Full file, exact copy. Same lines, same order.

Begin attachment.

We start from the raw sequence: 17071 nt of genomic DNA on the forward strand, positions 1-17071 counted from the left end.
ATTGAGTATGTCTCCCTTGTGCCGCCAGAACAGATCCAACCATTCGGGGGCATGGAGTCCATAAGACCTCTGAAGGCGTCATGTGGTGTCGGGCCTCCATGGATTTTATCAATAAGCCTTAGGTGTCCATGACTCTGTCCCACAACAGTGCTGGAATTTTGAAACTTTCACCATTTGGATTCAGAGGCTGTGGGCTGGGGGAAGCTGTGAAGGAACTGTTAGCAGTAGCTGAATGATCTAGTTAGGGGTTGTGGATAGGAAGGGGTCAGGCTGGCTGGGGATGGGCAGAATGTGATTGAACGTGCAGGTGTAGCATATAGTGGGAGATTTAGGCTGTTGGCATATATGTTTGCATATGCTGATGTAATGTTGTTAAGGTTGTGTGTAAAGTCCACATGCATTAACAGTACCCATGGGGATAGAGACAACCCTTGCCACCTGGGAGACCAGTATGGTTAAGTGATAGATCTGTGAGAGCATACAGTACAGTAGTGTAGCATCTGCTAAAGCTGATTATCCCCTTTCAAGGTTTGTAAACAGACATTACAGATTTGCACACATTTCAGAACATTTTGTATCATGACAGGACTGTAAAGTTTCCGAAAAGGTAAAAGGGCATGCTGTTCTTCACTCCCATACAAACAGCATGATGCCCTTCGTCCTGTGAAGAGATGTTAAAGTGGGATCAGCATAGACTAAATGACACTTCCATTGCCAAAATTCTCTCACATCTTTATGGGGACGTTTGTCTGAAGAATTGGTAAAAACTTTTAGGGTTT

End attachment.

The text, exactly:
We start from the raw sequence: 17071 nt of genomic DNA on the forward strand, positions 1-17071 counted from the left end.
ATTGAGTATGTCTCCCTTGTGCCGCCAGAACAGATCCAACCATTCGGGGGCATGGAGTCCATAAGACCTCTGAAGGCGTCATGTGGTGTCGGGCCTCCATGGATTTTATCAATAAGCCTTAGGTGTCCATGACTCTGTCCCACAACAGTGCTGGAATTTTGAAACTTTCACCATTTGGATTCAGAGGCTGTGGGCTGGGGGAAGCTGTGAAGGAACTGTTAGCAGTAGCTGAATGATCTAGTTAGGGGTTGTGGATAGGAAGGGGTCAGGCTGGCTGGGGATGGGCAGAATGTGATTGAACGTGCAGGTGTAGCATATAGTGGGAGATTTAGGCTGTTGGCATATATGTTTGCATATGCTGATGTAATGTTGTTAAGGTTGTGTGTAAAGTCCACATGCATTAACAGTACCCATGGGGATAGAGACAACCCTTGCCACCTGGGAGACCAGTATGGTTAAGTGATAGATCTGTGAGAGCATACAGTACAGTAGTGTAGCATCTGCTAAAGCTGATTATCCCCTTTCAAGGTTTGTAAACAGACATTACAGATTTGCACACATTTCAGAACATTTTGTATCATGACAGGACTGTAAAGTTTCCGAAAAGGTAAAAGGGCATGCTGTTCTTCACTCCCATACAAACAGCATGATGCCCTTCGTCCTGTGAAGAGATGTTAAAGTGGGATCAGCATAGACTAAATGACACTTCCATTGCCAAAATTCTCTCACATCTTTATGGGGACGTTTGTCTGAAGAATTGGTAAAAACTTTTAGGGTTT